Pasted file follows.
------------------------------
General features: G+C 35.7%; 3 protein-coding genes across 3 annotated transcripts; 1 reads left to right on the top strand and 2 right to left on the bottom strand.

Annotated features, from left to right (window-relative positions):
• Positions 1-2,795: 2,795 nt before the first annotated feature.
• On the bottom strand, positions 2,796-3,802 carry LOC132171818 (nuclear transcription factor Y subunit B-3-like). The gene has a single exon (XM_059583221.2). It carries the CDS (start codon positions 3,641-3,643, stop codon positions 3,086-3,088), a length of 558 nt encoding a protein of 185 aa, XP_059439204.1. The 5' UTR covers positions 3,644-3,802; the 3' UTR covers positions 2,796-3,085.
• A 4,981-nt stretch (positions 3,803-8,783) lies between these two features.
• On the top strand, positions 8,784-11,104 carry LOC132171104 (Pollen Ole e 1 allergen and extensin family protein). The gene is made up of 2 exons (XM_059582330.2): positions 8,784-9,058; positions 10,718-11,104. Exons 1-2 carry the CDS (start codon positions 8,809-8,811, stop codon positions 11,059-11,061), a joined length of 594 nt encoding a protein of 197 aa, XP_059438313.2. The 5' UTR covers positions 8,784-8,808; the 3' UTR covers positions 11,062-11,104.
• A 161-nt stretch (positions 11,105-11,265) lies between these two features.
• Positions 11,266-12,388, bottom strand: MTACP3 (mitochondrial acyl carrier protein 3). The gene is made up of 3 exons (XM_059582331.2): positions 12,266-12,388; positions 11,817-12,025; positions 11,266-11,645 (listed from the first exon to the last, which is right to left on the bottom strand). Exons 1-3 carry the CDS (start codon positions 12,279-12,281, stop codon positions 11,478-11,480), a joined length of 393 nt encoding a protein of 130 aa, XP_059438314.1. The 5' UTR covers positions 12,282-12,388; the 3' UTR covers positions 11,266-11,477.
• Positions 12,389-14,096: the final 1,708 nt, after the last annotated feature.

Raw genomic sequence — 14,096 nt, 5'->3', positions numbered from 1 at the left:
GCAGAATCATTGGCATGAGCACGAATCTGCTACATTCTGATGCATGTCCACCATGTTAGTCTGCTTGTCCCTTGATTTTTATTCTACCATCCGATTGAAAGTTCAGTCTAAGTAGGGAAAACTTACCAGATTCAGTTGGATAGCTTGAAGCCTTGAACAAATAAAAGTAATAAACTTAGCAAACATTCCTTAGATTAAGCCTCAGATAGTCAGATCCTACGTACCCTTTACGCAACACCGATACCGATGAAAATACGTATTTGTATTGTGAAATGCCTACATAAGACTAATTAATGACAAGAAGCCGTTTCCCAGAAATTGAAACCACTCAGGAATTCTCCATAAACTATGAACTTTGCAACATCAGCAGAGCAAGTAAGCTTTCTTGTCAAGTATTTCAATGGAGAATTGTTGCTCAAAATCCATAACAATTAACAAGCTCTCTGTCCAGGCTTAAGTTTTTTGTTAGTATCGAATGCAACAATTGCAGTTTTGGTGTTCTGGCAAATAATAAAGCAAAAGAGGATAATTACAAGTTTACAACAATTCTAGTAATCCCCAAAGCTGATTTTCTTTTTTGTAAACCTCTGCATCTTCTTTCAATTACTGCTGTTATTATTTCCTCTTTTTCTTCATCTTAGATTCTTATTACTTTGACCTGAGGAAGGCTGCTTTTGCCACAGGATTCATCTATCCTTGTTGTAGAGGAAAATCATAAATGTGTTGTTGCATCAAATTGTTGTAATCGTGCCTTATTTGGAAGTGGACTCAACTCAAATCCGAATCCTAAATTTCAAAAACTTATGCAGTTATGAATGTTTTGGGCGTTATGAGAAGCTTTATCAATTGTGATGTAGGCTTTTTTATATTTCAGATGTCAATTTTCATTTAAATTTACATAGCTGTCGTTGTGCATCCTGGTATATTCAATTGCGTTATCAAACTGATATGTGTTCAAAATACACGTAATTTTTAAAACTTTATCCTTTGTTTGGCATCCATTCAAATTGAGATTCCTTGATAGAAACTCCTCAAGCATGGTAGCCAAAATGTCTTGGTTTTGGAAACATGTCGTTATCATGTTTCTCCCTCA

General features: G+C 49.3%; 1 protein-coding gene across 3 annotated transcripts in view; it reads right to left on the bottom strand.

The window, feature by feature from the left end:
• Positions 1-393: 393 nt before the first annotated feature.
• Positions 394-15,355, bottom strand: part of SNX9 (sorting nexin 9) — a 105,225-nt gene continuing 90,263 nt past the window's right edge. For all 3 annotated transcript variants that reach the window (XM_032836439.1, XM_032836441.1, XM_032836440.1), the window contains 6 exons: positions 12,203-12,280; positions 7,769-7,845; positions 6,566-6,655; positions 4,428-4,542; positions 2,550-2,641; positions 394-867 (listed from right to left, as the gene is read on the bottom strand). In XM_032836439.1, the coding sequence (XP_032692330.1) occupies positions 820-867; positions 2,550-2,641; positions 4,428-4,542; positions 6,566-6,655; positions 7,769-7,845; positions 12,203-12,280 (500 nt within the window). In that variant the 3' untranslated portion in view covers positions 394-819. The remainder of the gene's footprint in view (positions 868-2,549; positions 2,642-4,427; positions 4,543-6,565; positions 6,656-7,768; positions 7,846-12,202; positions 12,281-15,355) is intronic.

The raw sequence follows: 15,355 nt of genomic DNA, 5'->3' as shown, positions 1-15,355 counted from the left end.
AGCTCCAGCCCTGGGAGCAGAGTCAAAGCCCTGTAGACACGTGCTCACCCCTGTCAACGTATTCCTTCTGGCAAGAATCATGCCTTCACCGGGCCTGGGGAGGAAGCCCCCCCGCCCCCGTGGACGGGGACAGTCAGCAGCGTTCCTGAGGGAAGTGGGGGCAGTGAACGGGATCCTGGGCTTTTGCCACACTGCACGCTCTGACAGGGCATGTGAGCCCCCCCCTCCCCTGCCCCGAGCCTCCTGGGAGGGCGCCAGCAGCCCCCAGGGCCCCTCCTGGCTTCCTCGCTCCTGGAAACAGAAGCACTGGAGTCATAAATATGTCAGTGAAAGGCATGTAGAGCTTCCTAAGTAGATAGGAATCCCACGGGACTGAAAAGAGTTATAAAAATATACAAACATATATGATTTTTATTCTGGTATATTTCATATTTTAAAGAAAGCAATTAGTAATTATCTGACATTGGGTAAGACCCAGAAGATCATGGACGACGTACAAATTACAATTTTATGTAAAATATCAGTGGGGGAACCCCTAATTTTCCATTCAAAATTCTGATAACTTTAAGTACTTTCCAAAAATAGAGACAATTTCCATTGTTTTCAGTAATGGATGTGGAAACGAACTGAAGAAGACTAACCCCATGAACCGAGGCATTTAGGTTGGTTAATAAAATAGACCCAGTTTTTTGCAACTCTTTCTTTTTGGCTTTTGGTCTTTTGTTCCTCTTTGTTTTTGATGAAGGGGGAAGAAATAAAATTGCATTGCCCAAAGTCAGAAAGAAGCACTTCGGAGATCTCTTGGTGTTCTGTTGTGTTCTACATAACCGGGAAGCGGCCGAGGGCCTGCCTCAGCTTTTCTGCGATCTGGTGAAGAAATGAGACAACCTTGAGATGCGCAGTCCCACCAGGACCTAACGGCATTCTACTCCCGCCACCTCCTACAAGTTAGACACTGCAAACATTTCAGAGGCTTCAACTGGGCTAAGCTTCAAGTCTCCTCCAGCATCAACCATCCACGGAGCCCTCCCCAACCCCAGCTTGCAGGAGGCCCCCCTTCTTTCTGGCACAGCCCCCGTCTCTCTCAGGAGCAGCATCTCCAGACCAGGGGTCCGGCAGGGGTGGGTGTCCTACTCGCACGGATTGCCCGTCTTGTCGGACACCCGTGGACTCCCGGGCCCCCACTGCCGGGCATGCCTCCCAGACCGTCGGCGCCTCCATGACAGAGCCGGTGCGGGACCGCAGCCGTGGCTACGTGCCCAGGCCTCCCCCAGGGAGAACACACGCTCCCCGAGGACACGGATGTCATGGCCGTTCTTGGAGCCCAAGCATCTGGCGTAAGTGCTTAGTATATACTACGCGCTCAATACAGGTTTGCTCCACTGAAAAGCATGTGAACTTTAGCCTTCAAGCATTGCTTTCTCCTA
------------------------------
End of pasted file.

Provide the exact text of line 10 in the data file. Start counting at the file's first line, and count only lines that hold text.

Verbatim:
Raw genomic sequence — 14,096 nt, 5'->3', positions numbered from 1 at the left: